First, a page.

Indiana Biosciences Research Institute leads initiative to take on Type 2 diabetes

Eli Lilly, Roche, Regenstrief, Indiana University School of Medicine join the collaboration.
By Bernie Monegain
11:14 AM

The Indiana Biosciences Research Institute has unveiled a new effort to understand how type 2 diabetes varies from patient to patient. With access to data on more than 800,000 diabetics in the Hoosier State, researchers see it as a big step toward the development of new treatments and improved diagnostic tools.

"One of the areas of focus for the IBRI is the convergence between life science research, informatics and technology," said IBRI President and CEO David Broecker in a statement –  noting that every life science organization is working to understand how to connect biology to technology to drive both new discoveries and interventions, particularly in complex diseases like diabetes.

As Broecker sees it, the IBRI is uniquely positioned to bring together leading companies such as Lilly and Roche with academic collaborators like Regenstrief and Indiana University to explore problems from multiple perspectives and data sources; he calls the initiative, "the essence of big data."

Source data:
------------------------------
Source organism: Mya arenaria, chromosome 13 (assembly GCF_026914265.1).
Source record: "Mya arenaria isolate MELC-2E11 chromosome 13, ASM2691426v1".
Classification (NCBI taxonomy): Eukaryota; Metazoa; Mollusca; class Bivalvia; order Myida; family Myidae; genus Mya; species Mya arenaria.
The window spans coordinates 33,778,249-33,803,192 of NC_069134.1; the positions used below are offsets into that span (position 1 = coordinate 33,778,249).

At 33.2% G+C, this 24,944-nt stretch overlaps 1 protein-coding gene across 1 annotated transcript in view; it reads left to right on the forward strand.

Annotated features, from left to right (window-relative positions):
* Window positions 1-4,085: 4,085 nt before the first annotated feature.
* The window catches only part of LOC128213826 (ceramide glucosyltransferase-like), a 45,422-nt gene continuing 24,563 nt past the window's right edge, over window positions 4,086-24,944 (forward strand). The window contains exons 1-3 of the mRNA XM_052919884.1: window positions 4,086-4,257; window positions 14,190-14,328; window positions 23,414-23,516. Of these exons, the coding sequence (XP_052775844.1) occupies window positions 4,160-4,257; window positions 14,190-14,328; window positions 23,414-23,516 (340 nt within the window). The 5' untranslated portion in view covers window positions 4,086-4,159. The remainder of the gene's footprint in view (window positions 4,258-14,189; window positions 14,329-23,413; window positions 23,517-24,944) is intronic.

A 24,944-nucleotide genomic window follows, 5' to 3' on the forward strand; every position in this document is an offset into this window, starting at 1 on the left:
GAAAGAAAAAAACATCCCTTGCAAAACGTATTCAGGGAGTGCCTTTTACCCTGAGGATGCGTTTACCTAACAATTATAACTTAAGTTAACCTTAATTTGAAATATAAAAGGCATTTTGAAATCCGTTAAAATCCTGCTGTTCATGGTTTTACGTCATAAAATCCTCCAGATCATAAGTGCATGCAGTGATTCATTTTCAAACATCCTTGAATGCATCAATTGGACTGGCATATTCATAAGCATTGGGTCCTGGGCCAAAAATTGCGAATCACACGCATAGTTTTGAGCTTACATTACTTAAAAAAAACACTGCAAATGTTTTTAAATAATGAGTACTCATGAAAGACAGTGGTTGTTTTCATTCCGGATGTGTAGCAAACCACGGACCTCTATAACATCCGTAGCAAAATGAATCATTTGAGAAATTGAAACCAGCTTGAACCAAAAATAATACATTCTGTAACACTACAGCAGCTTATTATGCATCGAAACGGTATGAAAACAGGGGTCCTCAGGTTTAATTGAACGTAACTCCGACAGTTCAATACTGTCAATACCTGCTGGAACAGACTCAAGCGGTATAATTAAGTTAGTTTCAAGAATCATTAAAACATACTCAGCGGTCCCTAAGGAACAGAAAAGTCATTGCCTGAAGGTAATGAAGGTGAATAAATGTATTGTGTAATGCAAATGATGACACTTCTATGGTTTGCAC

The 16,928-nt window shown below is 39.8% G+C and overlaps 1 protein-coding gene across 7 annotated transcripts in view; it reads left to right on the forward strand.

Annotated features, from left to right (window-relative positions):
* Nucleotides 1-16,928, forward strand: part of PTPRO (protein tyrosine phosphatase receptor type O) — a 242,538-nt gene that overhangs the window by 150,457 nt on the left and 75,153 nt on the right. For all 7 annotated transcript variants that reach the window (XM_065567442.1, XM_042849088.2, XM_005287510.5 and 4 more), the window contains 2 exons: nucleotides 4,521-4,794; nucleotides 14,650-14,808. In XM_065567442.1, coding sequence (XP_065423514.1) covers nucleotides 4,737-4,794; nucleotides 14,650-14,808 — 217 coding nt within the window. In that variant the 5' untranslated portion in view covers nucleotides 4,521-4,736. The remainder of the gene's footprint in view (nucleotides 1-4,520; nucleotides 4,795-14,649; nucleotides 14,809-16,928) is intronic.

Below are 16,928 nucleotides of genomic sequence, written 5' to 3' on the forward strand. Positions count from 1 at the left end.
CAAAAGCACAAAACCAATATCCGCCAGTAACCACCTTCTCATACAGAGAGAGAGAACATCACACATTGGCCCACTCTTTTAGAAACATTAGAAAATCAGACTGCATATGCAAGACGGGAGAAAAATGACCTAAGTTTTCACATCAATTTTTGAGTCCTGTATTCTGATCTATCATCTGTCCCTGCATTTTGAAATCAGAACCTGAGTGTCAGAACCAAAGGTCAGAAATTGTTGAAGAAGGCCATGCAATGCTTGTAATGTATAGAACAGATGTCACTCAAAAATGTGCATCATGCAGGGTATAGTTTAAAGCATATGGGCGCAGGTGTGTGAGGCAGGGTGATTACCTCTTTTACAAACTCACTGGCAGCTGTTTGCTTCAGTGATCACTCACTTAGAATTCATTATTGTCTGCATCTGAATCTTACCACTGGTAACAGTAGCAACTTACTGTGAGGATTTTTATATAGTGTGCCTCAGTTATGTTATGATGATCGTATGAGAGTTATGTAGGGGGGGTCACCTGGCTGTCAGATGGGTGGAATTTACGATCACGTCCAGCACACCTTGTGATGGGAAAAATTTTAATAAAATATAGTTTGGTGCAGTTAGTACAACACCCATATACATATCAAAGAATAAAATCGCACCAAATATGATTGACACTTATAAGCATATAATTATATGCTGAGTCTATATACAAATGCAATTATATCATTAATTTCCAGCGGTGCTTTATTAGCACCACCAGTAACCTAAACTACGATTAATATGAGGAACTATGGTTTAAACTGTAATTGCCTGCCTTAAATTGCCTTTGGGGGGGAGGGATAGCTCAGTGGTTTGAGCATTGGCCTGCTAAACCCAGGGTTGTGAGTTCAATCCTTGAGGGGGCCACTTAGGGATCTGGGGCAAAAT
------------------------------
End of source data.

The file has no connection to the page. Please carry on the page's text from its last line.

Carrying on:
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[Also: CMS extends federal diabetes prevention pilot to all Medicare beneficiaries]

Diabetes is one of the leading causes of death in the United States and is associated with other health complications including cardiovascular and peripheral vascular disease, kidney disease, nerve damage, blindness and amputation.

The collaborators will analyze the available data in an effort to better understand each of the variations in type 2 diabetes patients and group those patients into subpopulations that share causes or complications from the disease. That ultimately would facilitate the development of more specialized treatments and interventions for the subpopulations.

The data to be analyzed will come from the Regenstrief Institute's Indiana Network of Patient Care database. The data set is drawn from across the state of Indiana, and provides a representative sample of type 2 diabetics that can be used to understand the variations of the disease in individuals across the nation.

The project is expected to be completed in the second quarter of 2017.

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